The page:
Western Energy News Round-Up: Idaho falls in efficiency ranks, Renewables boosting Montana, CA on track to meet carbon targets
Posted November 13, 2013 in Curbing Pollution, Green Enterprise, Health and the Environment, Saving Wildlife and Wild Places, Solving Global Warming, The Media and the Environment, U.S. Law and Policy
Western Energy News Round-Up is a periodic selection of news highlighting recent energy and environmental issues in the western United States.
November 6 – November 13, 2013
The 7th annual State Scorecard was issued by the American Council for an Energy-Efficient Economy, with Massachusetts and California taking the top ranks. Maintaining their rankings, Oregon is fourth and Washington eighth, while Idaho fell nine places from 2012 to tie at 31st. Wyoming ranked second to last, leaving lots of room for improvement...
(Jefferson Public Radio, November 8, 2013)
Over the next year, Montana legislature will be studying the economic and environmental impacts of the renewable energy standard. Since 2005, renewable energy projects built in Montana have generated over $1.3 billion dollars in capital investment, created hundreds of permanent jobs and produced enough clean energy to power about 250,000 homes, all catalyzed by the renewable energy standard.
(Montana Public Radio, November 8, 2013)
Ennis National Fish Hatchery (NFH) in Montana powered up with renewable energy-producing systems in Fall 2010. (Photo by USFWS Mountain Prairie under Creative Commons licensing.)
A new study commissioned by the California Air Resources Board projects California will come in well under the 2020 carbon pollution limit established in the landmark Global Warming Solutions Act (AB 32), and has the policy framework in place today to get a significant head start toward achieving the state’s long-term emission reduction goals.
Idaho Power told its customers this month that coal is going to be a major source of electricity for “years to come," despite the need for a $130 million investment that does not include the cost of complying with mercury, greenhouse gas or coal ash regulations coming down the pipe, to customers. Idaho Power estimates that the current upgrade would add $18.8 million to what it charges customers.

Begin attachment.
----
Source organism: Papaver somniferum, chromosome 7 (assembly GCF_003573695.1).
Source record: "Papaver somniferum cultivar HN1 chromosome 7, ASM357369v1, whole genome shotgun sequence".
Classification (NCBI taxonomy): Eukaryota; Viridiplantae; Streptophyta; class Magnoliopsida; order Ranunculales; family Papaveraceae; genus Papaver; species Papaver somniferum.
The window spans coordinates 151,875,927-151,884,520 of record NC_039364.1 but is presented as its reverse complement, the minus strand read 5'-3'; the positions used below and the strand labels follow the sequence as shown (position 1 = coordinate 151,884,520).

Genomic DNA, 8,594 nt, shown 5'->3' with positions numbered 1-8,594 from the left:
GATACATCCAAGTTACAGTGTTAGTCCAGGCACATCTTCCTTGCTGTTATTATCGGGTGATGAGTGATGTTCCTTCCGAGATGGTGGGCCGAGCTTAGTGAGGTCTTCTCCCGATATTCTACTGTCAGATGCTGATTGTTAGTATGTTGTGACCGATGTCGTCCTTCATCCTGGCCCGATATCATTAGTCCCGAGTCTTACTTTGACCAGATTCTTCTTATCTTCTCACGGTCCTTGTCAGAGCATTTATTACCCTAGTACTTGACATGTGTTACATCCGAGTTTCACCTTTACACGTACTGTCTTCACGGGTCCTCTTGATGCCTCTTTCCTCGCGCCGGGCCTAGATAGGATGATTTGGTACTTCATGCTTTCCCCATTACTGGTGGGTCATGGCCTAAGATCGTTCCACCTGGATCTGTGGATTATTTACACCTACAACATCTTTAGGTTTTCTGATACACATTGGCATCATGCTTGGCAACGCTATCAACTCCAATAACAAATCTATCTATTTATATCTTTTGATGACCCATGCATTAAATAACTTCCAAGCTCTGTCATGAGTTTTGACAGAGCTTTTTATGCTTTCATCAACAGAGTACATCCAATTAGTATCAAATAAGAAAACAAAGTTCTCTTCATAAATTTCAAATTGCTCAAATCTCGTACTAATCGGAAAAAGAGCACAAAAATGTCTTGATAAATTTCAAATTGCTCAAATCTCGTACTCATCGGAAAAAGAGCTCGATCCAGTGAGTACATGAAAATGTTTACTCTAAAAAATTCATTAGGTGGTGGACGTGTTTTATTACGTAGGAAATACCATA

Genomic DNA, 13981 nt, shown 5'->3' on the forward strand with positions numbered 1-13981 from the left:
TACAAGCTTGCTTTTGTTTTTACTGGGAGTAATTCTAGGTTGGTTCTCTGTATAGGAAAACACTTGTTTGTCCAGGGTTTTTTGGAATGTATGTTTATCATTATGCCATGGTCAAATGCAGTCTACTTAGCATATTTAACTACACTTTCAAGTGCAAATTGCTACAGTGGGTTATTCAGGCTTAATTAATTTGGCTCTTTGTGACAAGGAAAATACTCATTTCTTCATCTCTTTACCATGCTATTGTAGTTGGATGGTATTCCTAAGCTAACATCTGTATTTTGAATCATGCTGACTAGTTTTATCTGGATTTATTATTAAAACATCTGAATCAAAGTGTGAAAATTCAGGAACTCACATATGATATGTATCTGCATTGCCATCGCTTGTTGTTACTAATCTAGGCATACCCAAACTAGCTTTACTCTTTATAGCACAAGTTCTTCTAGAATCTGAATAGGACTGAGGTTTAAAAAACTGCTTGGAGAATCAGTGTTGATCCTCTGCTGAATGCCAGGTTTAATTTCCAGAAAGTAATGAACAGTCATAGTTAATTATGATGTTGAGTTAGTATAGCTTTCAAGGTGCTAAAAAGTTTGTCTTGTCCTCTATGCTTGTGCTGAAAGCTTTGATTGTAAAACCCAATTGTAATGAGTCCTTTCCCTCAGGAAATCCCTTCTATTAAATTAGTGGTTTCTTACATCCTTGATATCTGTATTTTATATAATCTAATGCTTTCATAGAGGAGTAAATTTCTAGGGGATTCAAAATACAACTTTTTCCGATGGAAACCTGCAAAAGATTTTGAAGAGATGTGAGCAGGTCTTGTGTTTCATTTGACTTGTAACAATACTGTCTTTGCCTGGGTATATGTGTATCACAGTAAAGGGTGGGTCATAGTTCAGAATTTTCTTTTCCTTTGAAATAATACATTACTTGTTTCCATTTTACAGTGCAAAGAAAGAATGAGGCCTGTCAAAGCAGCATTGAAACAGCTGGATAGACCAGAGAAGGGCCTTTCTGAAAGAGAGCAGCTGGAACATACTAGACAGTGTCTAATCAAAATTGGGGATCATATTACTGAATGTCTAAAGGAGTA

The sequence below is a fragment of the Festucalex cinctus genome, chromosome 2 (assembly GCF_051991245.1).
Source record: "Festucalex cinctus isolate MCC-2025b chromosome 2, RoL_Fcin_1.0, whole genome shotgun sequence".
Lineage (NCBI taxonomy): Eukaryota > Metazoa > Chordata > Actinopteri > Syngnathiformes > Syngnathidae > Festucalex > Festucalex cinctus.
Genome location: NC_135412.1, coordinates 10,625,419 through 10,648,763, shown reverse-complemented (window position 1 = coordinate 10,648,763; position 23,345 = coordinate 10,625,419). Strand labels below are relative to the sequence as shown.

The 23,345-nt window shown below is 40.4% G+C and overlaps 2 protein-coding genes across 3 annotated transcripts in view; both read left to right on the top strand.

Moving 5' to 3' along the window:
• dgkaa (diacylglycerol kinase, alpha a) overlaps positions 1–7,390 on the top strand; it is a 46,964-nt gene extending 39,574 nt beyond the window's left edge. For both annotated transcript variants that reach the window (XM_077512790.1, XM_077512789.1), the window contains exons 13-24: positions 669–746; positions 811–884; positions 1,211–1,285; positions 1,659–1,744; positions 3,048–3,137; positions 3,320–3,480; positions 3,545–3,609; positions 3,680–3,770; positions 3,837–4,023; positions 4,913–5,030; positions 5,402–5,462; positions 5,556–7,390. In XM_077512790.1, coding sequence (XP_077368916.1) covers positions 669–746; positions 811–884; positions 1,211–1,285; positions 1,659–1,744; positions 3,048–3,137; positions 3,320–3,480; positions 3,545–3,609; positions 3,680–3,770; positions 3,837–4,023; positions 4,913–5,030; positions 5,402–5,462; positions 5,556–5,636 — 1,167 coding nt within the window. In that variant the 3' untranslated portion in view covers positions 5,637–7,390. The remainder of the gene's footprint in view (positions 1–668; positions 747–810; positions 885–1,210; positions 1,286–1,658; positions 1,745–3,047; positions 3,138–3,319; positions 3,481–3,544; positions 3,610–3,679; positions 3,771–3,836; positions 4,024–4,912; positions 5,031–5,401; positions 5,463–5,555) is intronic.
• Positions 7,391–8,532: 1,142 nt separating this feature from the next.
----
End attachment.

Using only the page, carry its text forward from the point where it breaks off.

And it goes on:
(Idaho Statesman, November 6, 2013)
Small-business owners and Montanans make the case that the new carbon pollution standards will expand economic opportunities in Montana by driving innovation and bolstering clean energy development. The Montana Chamber of Commerce's opposition to carbon pollution standards disregards enormous opportunities for renewable energy businesses.
(Missoulian, November 6, 2013)
The Interior Department today announced its final approval of the nearly 1,000-mile-long Gateway West Transmission Line Project that the Obama administration has made a top priority but that has faced concerns it would damage sensitive wildlife habitat and view sheds. The westernmost section of the 990-mile-long power line and its impacts on a national conservation area and private landowners could face further delay or changes.
(E&E News, November 12, 2013)
The Bureau of Land Management has agreed to analyze a citizen-based plan to address long-standing public concerns from farmers, winery owners and public officials over oil and natural gas leasing in an agriculturally rich Colorado valley. One of several alternatives BLM is considering, local stakeholders are championing a plan to close certain areas to oil and gas leasing and impose strict surface use restrictions and development set-back mandates in places where leasing might be allowed to occur.
(E&E News, November 6, 2013)
Compiled by Meredith Connolly